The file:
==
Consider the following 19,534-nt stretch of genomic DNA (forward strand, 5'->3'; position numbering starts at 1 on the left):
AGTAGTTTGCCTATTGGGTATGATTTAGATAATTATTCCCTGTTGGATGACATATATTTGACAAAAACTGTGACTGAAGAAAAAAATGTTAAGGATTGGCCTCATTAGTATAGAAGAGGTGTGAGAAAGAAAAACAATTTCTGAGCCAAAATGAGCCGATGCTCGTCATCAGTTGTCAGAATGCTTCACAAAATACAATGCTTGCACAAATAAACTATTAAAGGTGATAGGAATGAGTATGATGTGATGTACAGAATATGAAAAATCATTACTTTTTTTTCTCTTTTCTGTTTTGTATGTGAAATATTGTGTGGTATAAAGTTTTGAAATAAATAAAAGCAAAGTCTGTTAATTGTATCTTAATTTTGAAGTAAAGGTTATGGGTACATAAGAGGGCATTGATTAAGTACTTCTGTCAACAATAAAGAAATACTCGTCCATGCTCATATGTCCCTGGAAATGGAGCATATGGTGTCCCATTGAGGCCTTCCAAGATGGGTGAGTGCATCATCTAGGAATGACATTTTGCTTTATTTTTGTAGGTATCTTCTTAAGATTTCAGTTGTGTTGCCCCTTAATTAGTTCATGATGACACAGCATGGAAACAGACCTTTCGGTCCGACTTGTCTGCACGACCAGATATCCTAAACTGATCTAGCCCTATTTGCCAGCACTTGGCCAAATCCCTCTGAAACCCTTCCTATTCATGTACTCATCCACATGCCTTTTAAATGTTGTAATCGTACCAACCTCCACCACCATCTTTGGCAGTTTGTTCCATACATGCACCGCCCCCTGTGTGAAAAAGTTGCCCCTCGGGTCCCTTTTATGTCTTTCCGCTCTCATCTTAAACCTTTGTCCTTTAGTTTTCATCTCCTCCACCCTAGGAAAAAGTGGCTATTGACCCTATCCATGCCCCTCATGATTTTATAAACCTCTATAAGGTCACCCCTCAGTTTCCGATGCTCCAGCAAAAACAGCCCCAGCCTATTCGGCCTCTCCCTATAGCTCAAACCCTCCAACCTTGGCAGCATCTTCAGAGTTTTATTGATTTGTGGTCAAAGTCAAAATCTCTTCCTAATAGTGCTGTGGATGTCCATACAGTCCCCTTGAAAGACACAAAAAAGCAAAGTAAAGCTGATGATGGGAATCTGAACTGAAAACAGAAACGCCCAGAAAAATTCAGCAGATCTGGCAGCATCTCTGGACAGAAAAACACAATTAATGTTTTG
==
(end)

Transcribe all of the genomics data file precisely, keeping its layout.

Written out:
Consider the following 19,534-nt stretch of genomic DNA (forward strand, 5'->3'; position numbering starts at 1 on the left):
AGTAGTTTGCCTATTGGGTATGATTTAGATAATTATTCCCTGTTGGATGACATATATTTGACAAAAACTGTGACTGAAGAAAAAAATGTTAAGGATTGGCCTCATTAGTATAGAAGAGGTGTGAGAAAGAAAAACAATTTCTGAGCCAAAATGAGCCGATGCTCGTCATCAGTTGTCAGAATGCTTCACAAAATACAATGCTTGCACAAATAAACTATTAAAGGTGATAGGAATGAGTATGATGTGATGTACAGAATATGAAAAATCATTACTTTTTTTTCTCTTTTCTGTTTTGTATGTGAAATATTGTGTGGTATAAAGTTTTGAAATAAATAAAAGCAAAGTCTGTTAATTGTATCTTAATTTTGAAGTAAAGGTTATGGGTACATAAGAGGGCATTGATTAAGTACTTCTGTCAACAATAAAGAAATACTCGTCCATGCTCATATGTCCCTGGAAATGGAGCATATGGTGTCCCATTGAGGCCTTCCAAGATGGGTGAGTGCATCATCTAGGAATGACATTTTGCTTTATTTTTGTAGGTATCTTCTTAAGATTTCAGTTGTGTTGCCCCTTAATTAGTTCATGATGACACAGCATGGAAACAGACCTTTCGGTCCGACTTGTCTGCACGACCAGATATCCTAAACTGATCTAGCCCTATTTGCCAGCACTTGGCCAAATCCCTCTGAAACCCTTCCTATTCATGTACTCATCCACATGCCTTTTAAATGTTGTAATCGTACCAACCTCCACCACCATCTTTGGCAGTTTGTTCCATACATGCACCGCCCCCTGTGTGAAAAAGTTGCCCCTCGGGTCCCTTTTATGTCTTTCCGCTCTCATCTTAAACCTTTGTCCTTTAGTTTTCATCTCCTCCACCCTAGGAAAAAGTGGCTATTGACCCTATCCATGCCCCTCATGATTTTATAAACCTCTATAAGGTCACCCCTCAGTTTCCGATGCTCCAGCAAAAACAGCCCCAGCCTATTCGGCCTCTCCCTATAGCTCAAACCCTCCAACCTTGGCAGCATCTTCAGAGTTTTATTGATTTGTGGTCAAAGTCAAAATCTCTTCCTAATAGTGCTGTGGATGTCCATACAGTCCCCTTGAAAGACACAAAAAAGCAAAGTAAAGCTGATGATGGGAATCTGAACTGAAAACAGAAACGCCCAGAAAAATTCAGCAGATCTGGCAGCATCTCTGGACAGAAAAACACAATTAATGTTTTG